The right-wing daily Magyar Nemzet announced the dismissals of 30 journalists on Monday. Editor-in-chief Gábor Liszkay said the dismissals had been necessitated by the “persistent deterioration of market conditions”. The newspaper’s daily circulation has halved, to 37,000, over the last decade. It will now amalgamate its online and print editorial teams.
Among the victims of the downsizing is István Lovas, the daily’s Brussels correspondent whose speciality is international conspiracies against Hungary. He became well known in the local expat community when he sent an abusive message to the mailing list of the Hungarian International Press Association HIPA, calling foreign journalists “f.cking sh.theads” for ignoring left-wing scandals, with the BBC correspondent Nick Thorpe given the dubious honour of being one of the “honorable exceptions”.
The Beacon reacted to Lovas’s pronouncements with this open letter, to which we never received a response.
Lovas will reportedly still contribute to the newspaper as a freelancer.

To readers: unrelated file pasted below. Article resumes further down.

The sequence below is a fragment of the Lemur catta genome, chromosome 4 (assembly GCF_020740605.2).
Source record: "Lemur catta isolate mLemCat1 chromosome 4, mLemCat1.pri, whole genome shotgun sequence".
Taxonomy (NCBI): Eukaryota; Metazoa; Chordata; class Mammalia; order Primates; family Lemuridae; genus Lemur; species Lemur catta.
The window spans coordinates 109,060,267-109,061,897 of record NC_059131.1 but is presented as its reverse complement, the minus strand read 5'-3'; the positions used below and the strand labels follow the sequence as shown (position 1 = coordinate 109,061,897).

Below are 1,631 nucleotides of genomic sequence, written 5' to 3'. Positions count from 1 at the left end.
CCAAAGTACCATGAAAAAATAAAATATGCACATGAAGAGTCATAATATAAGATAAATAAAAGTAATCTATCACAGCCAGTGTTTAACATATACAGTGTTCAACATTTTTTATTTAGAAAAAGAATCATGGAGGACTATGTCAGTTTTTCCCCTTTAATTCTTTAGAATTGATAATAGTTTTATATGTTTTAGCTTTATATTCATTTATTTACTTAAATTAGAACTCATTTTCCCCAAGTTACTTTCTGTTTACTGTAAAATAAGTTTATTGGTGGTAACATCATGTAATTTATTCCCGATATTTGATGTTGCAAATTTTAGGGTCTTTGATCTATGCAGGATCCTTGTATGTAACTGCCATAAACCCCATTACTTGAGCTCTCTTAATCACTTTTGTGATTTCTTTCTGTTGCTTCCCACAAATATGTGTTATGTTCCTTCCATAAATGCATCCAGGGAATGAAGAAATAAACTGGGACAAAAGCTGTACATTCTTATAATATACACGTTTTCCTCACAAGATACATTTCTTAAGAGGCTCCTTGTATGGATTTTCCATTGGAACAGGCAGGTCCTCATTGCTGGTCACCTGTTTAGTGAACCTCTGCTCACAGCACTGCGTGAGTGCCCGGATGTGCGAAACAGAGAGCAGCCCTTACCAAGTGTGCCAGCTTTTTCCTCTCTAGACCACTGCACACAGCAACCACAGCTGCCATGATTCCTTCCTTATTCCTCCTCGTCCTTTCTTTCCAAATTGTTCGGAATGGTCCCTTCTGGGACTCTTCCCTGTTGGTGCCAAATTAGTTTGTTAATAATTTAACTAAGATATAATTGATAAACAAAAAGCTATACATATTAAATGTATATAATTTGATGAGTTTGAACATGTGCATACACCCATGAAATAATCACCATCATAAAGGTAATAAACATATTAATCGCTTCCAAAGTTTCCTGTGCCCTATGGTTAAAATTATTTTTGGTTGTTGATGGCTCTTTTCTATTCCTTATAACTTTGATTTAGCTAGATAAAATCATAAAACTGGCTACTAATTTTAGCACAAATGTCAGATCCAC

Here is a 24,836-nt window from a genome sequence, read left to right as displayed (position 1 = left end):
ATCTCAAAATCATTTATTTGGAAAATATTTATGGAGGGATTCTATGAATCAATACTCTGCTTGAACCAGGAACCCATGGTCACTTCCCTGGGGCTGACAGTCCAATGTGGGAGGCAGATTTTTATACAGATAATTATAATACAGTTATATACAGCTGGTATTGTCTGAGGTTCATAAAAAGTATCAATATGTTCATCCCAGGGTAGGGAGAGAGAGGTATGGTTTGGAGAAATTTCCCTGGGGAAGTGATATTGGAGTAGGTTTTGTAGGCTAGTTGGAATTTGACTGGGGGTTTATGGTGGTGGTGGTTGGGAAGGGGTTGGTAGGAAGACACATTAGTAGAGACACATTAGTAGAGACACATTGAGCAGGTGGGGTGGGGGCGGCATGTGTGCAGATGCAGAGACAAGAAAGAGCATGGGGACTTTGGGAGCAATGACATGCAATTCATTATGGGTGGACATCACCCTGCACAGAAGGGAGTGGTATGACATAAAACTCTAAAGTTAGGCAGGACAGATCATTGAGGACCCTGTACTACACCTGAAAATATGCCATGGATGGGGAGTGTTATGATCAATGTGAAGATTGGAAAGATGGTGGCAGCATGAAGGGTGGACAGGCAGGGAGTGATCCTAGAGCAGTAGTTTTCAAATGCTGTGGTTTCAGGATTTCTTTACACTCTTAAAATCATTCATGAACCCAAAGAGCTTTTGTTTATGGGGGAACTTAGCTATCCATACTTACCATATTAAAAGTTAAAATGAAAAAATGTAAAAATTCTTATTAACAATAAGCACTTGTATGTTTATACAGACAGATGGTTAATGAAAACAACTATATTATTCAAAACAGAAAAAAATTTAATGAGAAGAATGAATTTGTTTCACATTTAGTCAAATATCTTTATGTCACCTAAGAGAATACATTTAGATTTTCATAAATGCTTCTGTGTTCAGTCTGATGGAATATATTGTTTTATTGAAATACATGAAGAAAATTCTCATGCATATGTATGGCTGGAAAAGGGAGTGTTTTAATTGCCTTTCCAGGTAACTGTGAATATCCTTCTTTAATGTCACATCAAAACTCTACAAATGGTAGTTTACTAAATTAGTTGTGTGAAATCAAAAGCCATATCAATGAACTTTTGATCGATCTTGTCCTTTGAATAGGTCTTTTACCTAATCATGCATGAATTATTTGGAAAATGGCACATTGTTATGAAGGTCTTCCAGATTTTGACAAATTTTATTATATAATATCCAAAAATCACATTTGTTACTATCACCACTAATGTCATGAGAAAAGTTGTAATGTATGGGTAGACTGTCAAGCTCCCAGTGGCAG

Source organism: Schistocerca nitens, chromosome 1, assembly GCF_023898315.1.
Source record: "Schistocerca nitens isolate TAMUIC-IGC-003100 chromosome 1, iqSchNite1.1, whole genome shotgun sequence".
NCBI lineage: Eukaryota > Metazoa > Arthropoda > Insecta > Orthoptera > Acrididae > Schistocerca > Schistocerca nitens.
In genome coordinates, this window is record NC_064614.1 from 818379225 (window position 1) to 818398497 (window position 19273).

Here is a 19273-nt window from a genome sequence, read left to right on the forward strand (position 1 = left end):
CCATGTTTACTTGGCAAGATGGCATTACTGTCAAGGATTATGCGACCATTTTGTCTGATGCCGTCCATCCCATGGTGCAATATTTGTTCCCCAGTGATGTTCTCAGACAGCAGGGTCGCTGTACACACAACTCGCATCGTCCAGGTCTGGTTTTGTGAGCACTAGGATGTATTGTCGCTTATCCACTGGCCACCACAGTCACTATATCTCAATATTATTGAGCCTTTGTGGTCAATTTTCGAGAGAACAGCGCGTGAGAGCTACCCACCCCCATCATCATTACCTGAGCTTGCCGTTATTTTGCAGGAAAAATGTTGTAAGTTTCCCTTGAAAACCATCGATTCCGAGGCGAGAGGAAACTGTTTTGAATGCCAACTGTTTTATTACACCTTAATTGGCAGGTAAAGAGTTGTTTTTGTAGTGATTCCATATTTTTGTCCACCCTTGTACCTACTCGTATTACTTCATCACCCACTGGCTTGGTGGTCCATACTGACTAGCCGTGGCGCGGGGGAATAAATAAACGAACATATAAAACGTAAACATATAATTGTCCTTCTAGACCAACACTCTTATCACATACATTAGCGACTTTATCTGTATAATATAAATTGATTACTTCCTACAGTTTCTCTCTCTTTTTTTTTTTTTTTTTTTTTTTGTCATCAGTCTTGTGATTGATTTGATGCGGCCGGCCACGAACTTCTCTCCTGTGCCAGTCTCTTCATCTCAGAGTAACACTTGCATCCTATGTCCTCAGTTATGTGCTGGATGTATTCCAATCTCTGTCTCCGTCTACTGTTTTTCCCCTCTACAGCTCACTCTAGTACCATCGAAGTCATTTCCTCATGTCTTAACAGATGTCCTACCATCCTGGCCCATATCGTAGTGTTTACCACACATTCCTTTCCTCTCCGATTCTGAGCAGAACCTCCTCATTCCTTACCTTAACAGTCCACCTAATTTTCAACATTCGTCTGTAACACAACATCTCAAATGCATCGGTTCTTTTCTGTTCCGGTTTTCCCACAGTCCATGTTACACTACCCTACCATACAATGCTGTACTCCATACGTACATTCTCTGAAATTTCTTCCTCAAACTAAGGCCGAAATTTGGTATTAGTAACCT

As well as Lovas, the correspondents Miklós Ugró and Mathild Torkos are also seen as close to Prime Minister Viktor Orbán and Chancellor of the Prime Minister’s Office János Lázár. The sackings are widely seen as collateral damage in the ongoing power struggle between Orbán and the newspaper’s Fidesz oligarch owner Lajos Simicska. However, despite receiving HUF 1.5 billion in state advertising from early 2013 to July 2014, the paper has dropped its unquestioning loyalty to Fidesz. In recent months it has run critical articles on matters including the allegedly corrupt business dealings of National Development Minister Miklós Seszták – even calling for his resignation – the secret meetings with bankers of Orbán and Lázár, and Budapest mayor István Tarlós’s battles with the government.